The Covid situation worked in their favour. In 2020, the pitches aided stroke-making. The tracks took the spinners out of the equation in most games. The caravan style fixtures in the first leg in 2021 kept them away from Kotla. Delhi flourished in Mumbai and Ahmedabad. They coped in Chennai and UAE in the second leg when the pitches were not similar as in 2020. They suffered the most in Sharjah, where they lost two of their three matches.
The situation draws another parallel with Mumbai, although in a different shade. Mumbai enjoyed their home ground that allowed their batsmen to prosper. The pitches of 2020 suited their style. But the one year they didn’t get the favourable pitches, they didn’t go beyond the league stage. This is where Delhi’s spin upgrade worked for them.
In the umpteenth resemblance, both franchises have had their surge under Ricky Ponting’s guidance. However, Ponting could not resolve the finisher and the batting depth issues in the Delhi camp.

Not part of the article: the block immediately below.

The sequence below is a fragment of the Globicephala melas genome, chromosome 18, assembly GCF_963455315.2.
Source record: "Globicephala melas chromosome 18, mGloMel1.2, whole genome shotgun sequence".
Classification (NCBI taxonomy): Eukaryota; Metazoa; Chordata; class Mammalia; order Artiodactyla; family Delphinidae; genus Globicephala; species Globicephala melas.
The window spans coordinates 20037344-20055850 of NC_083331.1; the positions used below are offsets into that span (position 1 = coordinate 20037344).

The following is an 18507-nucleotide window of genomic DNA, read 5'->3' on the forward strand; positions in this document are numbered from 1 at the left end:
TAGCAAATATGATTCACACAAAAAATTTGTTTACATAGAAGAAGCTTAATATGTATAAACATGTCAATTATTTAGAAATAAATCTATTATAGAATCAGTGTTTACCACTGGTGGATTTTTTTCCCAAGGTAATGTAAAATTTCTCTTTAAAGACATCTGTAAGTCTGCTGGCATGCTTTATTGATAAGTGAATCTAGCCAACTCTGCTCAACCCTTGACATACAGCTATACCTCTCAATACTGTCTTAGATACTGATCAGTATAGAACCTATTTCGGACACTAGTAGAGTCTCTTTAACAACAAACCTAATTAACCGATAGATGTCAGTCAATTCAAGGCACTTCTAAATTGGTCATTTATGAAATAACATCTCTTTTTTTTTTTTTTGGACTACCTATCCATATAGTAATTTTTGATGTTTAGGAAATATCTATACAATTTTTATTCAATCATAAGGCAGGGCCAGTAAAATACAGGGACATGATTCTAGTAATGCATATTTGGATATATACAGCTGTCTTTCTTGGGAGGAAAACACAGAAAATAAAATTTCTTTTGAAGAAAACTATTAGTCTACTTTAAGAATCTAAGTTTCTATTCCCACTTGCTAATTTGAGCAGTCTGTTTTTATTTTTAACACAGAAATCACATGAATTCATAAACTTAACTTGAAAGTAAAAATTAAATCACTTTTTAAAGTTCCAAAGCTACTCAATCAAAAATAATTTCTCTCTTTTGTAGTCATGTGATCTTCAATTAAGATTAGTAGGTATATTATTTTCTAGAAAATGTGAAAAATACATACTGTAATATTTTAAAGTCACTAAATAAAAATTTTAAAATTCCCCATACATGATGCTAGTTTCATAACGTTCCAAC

Overall, the interrelations between Mumbai and Delhi’s squad building are aplenty. There are batting heavy teams like the Bangalore franchise of old as well as bowling heavy sides like Sunrisers Hyderabad. There are six-hitting teams like West Indies and accumulators like Perth Scorchers. Mumbai Indians and Delhi Capitals don’t represent just one or two shades but depict the whole spectrum. There are a few chinks but it is a reflection of the regulations in the tournament which restrain teams from gaining immortality.
With the mega-auction looming, these are the two teams that would want to retain as many players as possible. It is paramount for Delhi as they were on a steady pathway to achieve their first trophy. It is a process that has taken a longer route to the destination but if the core is dispersed, it will come at a standstill. The hard yards done in the past will be reduced to zilch.
For now, Delhi Capitals do not have a title but it would be cruel to deny their efforts. The trophy, well, is a souvenir of your endeavours.